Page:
Invited Speakers Session 1: What is computational thinking? Who needs it? Why? How can it be learnt? -- 502 -- Invited Speaker - Since submitting the abstract I've started compiling a list of types of programming worth teaching, to meet different educational and vocational needs -- partly as an antidote to the very narrowly focused aims and objectives that I had encountered in discussions of computing at school. The current draft list of types is here: The kind of programming that I am most worried is likely to be under-represented in education is 'thinky' programming, illustrated here: . That gives students an opportunity to learn new ways of thinking about how minds (of various kinds, both natural and artificial) work, both when acting in isolation and when part of a social system, e.g. producing and understanding languistic utterances.

Comments - Link

Invited Speakers Session 1: What is computational thinking? Who needs it? Why? How can it be learnt? -- 502 -- Invited Speaker - For people who don't know Jeanette Wing's inspirational paper on Computational Thinking (Communications of the Association for Computing Machinery, vol. 49, no. 3, March 2006, pp. 33-35) here's a link to a freely available version: . There is a useful critical comment on her ideas by Stuart Wray here: . Her notion of "computational thinking", he says, "describes a world view looking out from core computer science, with the aim of demonstrating to the world that it really can do useful things for people other than just 'geeks'". I agree with him: that CS-based world view misses the depth and breadth of computational processes (information processing) in our universe. We need to help our children learn to understand that the universe contains matter, energy, and information and things made out of them. Without that understanding many things can appear mysterious and inexplicable, or worse, can be modelled in inappropriate ways, including life, mind, and learning. I once presented similar ideas in my 1978 book (The computer revolution in philosophy -- summarised in this conference paper in 2004 (Education Grand Challenge: A New Kind of Liberal Education Making People Want a Computing Education For Its Own Sake). In my talk I'll have time only to give a brief introduction to these ideas. The links in the comments here will enable anyone interested to get more detail. I'll be happy to accept critical comments and suggestions for improvement (email:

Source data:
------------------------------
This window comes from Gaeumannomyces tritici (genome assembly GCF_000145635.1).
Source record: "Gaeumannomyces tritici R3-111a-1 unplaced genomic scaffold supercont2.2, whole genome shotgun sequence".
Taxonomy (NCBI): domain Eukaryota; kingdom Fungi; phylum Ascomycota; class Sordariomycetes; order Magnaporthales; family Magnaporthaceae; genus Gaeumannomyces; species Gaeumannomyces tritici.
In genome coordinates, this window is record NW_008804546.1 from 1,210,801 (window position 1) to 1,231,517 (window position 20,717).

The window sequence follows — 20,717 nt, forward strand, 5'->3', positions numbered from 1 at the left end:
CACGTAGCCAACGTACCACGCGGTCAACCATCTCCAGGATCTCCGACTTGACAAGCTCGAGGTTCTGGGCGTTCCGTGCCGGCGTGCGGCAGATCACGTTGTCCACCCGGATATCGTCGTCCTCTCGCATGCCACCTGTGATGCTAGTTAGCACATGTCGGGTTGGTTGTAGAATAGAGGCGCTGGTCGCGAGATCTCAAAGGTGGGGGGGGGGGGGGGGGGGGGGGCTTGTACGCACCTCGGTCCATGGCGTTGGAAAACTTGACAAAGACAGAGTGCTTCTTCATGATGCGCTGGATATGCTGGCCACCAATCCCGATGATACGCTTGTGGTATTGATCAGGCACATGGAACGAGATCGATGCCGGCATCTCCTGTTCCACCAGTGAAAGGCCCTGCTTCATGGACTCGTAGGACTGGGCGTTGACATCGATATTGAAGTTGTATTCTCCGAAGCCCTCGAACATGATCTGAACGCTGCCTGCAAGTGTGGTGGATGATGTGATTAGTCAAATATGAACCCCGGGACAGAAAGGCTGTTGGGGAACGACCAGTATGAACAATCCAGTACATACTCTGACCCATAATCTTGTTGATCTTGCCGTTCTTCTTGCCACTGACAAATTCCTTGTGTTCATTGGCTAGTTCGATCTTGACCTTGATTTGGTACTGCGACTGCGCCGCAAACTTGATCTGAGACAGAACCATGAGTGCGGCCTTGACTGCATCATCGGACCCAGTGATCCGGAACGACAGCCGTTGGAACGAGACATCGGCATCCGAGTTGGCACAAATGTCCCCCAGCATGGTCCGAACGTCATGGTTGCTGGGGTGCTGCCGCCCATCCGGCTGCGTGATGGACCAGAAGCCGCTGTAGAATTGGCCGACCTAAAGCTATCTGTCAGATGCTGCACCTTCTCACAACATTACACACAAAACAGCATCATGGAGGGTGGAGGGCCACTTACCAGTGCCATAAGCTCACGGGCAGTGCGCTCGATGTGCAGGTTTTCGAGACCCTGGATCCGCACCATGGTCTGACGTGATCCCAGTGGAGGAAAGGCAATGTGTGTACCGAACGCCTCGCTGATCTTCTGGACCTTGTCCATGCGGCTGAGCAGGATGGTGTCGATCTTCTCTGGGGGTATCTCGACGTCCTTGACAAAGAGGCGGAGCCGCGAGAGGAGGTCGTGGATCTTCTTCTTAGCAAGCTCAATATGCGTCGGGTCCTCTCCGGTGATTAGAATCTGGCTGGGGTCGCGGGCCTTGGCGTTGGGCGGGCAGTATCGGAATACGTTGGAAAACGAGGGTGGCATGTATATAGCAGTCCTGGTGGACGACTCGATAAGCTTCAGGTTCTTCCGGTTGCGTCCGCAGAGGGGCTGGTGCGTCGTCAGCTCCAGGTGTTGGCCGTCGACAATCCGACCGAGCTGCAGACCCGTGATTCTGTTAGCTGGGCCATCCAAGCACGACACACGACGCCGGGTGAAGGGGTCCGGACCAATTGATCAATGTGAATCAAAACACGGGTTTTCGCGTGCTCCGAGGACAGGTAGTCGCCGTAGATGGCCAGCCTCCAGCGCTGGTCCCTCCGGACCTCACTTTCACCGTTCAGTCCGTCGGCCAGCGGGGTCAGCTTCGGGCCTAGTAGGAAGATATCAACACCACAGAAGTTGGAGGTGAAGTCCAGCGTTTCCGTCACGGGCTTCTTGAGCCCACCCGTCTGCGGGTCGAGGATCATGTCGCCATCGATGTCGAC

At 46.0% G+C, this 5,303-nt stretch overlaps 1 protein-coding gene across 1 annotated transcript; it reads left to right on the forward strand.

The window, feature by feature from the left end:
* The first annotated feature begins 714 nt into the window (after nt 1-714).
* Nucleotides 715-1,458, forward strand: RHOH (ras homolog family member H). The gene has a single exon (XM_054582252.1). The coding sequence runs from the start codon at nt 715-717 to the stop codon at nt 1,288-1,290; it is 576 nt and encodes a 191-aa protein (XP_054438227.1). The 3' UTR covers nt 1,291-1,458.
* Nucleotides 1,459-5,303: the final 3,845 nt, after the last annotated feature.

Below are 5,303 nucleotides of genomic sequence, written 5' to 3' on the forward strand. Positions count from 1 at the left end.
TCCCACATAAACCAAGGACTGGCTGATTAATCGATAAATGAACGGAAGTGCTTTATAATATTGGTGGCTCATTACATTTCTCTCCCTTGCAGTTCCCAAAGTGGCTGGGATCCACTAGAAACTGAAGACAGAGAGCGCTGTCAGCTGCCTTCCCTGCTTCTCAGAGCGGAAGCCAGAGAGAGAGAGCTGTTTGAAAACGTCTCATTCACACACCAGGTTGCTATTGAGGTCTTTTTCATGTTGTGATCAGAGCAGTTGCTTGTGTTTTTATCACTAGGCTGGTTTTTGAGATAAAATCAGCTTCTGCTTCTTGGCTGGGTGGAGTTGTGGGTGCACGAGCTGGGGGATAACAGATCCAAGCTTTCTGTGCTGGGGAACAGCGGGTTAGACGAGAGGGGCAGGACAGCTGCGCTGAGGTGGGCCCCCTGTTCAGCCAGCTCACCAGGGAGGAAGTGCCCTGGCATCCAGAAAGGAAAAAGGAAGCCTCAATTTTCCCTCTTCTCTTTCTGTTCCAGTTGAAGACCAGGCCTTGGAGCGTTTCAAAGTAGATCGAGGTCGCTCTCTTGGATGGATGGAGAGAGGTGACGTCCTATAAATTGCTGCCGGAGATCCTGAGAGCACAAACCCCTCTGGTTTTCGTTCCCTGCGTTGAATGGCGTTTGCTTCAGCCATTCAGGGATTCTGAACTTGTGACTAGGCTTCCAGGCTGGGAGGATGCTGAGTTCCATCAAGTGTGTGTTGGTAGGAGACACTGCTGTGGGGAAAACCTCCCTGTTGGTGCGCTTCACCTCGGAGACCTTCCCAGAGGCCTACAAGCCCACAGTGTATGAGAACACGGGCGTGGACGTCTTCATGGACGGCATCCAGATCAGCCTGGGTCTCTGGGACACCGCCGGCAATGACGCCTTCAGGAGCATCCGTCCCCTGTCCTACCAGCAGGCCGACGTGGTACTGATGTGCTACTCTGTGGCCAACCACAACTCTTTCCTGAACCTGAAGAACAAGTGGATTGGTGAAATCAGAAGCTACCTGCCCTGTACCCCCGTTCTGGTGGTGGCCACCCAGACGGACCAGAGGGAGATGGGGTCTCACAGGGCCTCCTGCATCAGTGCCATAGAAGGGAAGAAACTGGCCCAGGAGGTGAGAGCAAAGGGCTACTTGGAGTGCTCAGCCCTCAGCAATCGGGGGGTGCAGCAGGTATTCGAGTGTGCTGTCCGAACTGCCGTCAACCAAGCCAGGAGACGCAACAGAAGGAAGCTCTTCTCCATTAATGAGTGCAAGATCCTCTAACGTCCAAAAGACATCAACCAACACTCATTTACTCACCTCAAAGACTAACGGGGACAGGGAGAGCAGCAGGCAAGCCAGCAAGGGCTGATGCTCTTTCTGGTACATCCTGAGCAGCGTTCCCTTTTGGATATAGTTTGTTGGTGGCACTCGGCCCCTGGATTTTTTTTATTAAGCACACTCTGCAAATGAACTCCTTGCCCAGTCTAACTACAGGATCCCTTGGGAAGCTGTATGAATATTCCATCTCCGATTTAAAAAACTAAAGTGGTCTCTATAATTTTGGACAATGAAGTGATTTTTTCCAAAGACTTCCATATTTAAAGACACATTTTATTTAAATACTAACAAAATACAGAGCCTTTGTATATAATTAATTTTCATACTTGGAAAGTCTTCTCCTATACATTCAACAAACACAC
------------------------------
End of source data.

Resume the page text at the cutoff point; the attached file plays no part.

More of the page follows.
Comments - Link

Aaron's Network

Leonie Sloman
Leonie Sloman (mutual) friend


Leave a note on Aaron Sloman's profile.